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How to Start a Career in the Theater


Careers in theater range from
actor or director to stagehand,
set builder or costume designer.


For those who are drawn to the smell of greasepaint, or who get excited just thinking about the bright lights of a theater stage, a job in the theater could be the perfect way to turn a burning passion into a lifelong career.

In the theater, there is is something for everyone. Acting is certainly one option, but others incude directing, producing, writing, and music direction, not to mention make up, stage design, sound and lighting.

Whatever the specific trade, people who work in the theater all share common skills and traits — such as creative thinker, team player, and hard worker -— that fit in perfectly within the highly collaborative nature of theater work.

Getting started in the theater

Getting experience in the theater usually starts in nonpaying church groups and local theater productions. Anyone still in school can often find some sort of theater happening there, as well.

These smaller venues are a perfect way to get basic experience. However, it can be difficult to find theater jobs that actually pay at this level, and very difficult to make a living at it.

To really have a lucrative career in the theater, job seekers must typically situate themselves in such meccas as New York, London, Chicago, or LA that that have a thriving theater scene where work can be found and a career further developed.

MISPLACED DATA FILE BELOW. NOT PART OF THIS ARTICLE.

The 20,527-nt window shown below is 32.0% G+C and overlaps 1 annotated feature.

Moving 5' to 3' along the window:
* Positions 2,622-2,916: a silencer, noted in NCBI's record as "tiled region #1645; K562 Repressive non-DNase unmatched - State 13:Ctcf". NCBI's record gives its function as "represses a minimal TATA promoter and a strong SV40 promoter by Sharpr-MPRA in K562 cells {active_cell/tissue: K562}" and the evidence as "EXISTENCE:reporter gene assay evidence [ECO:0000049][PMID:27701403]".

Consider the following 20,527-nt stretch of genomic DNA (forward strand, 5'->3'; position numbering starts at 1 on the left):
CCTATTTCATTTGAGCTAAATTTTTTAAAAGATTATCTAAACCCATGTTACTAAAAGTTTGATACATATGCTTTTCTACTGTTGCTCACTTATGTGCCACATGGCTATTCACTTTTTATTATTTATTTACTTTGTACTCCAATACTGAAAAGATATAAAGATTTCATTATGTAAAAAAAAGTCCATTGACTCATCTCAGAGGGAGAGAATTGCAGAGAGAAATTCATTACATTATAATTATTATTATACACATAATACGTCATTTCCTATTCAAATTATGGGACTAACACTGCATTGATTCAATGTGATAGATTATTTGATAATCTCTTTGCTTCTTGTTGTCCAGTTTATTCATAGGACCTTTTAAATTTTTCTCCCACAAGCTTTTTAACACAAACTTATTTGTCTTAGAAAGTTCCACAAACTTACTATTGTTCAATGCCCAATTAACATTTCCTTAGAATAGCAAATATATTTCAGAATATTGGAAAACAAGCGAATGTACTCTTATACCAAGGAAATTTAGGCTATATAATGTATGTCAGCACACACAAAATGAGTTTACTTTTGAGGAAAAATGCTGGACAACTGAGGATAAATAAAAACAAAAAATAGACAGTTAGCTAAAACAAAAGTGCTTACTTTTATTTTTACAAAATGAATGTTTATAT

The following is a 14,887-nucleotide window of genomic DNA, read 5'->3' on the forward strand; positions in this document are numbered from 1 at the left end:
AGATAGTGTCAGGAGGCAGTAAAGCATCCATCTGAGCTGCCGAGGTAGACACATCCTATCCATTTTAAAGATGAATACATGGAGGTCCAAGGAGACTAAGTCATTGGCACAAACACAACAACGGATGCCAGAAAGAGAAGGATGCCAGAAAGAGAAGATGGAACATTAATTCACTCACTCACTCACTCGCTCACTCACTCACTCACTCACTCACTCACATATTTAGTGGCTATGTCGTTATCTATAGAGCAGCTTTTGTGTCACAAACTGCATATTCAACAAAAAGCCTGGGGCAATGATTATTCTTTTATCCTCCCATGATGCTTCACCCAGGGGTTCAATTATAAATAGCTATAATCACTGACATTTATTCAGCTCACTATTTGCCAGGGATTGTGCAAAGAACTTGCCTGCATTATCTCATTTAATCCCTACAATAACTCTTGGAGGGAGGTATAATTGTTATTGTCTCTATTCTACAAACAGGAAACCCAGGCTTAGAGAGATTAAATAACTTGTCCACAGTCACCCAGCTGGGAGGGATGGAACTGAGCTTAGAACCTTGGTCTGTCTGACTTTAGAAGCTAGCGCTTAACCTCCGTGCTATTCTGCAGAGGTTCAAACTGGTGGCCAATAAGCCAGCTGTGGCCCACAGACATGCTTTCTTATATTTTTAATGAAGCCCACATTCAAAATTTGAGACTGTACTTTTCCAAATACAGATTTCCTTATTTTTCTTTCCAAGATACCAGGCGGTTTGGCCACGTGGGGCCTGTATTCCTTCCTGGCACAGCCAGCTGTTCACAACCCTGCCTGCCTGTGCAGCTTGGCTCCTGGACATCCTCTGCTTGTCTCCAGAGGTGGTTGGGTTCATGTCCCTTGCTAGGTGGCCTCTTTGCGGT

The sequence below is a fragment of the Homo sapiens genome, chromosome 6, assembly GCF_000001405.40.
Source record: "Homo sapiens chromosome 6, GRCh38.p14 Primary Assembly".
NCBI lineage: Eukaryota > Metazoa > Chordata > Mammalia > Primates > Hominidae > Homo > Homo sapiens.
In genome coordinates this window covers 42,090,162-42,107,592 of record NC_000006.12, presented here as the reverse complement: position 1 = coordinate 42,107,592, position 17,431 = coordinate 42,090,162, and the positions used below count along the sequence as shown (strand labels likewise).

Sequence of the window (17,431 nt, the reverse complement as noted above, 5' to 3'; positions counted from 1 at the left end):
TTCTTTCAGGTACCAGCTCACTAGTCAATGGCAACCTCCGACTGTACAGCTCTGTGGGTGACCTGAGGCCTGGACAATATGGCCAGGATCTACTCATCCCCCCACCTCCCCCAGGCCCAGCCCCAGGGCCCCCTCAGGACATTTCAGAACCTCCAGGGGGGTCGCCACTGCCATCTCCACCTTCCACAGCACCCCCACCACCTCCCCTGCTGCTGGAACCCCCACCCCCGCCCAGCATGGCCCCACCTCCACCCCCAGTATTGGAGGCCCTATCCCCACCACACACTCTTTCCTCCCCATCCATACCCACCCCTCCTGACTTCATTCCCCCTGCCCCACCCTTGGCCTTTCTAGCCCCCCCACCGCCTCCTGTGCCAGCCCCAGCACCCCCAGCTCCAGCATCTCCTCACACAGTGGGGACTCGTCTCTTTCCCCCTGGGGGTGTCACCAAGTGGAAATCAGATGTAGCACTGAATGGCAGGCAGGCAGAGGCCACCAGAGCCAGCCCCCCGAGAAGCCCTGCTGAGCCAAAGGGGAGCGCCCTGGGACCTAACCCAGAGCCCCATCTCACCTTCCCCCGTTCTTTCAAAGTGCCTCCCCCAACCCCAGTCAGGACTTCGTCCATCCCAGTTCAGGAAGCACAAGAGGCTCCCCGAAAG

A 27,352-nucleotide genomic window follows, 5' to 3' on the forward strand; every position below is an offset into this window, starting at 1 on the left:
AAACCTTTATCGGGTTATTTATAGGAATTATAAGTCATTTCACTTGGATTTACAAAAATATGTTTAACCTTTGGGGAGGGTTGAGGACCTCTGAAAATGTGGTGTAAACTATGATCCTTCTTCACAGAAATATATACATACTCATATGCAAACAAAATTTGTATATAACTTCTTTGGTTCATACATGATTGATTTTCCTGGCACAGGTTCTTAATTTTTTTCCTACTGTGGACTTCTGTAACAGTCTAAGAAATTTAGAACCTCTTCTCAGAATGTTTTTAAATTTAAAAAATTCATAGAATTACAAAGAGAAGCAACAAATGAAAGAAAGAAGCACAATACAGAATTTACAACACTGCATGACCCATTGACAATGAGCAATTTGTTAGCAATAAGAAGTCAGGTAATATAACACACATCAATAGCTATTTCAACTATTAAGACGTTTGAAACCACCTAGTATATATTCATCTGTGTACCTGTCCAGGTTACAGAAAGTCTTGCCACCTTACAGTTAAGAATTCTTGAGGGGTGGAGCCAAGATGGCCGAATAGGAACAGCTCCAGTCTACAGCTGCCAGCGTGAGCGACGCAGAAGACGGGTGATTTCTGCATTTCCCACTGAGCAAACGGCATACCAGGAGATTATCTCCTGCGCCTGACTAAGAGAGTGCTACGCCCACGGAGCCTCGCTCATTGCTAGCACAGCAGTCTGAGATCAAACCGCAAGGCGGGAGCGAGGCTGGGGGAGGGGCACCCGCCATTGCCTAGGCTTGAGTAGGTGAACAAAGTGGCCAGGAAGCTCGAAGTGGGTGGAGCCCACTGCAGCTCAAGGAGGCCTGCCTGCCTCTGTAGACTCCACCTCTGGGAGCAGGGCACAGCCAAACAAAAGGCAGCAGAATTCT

Consider formal training

Meanwhile, formal theater training from recognized colleges and universities is another highly recommended option, since casting directors or hiring managers are known to actively seek out those who spell out their formal schooling and experience on their resumes.

While a college degree isn't necessary in all cases for a professional career, there are certainly few in the industry who would openly discourage it. On the flip side, paying off years of student loans on the outside chance you may "make it" in a very competitive field is a risky gamble. Rather than spending a life's fortune on an expensive theater degree, say some experts, opt for individual theater classes that interest you the most when you're first starting out.

Theater jobs outlook

The job outlook for this industry is about average, with growth expected to match the national average. As ever, earnings for someone working in the theater will vary depending on the specific job and the type of venue. In the US nationwide, typical salaries for theater actor only average between $11 and $12 an hour.

Actors Equity, the assocation that sets the standard for what Broadway actors make, currently sets the mininum wage at $1,605 a week.


also see in Theater -> Dancing Jobs & Auditions | Theater Publications

 

More about theater careers around the Web:

 

A Career Guide for Theatre Majors - Sweeping guide to entering the profession from the University of Texas, with overviews of dozens of available positions including job descriptions, average wages, and pages of related resources. In PDF format (Adobe Format required).

Royal Shakespeare Theatre - Career Guidance - The UK's top venue explains in detail what types of jobs are available, what they entail, including experience and education requirments.

 

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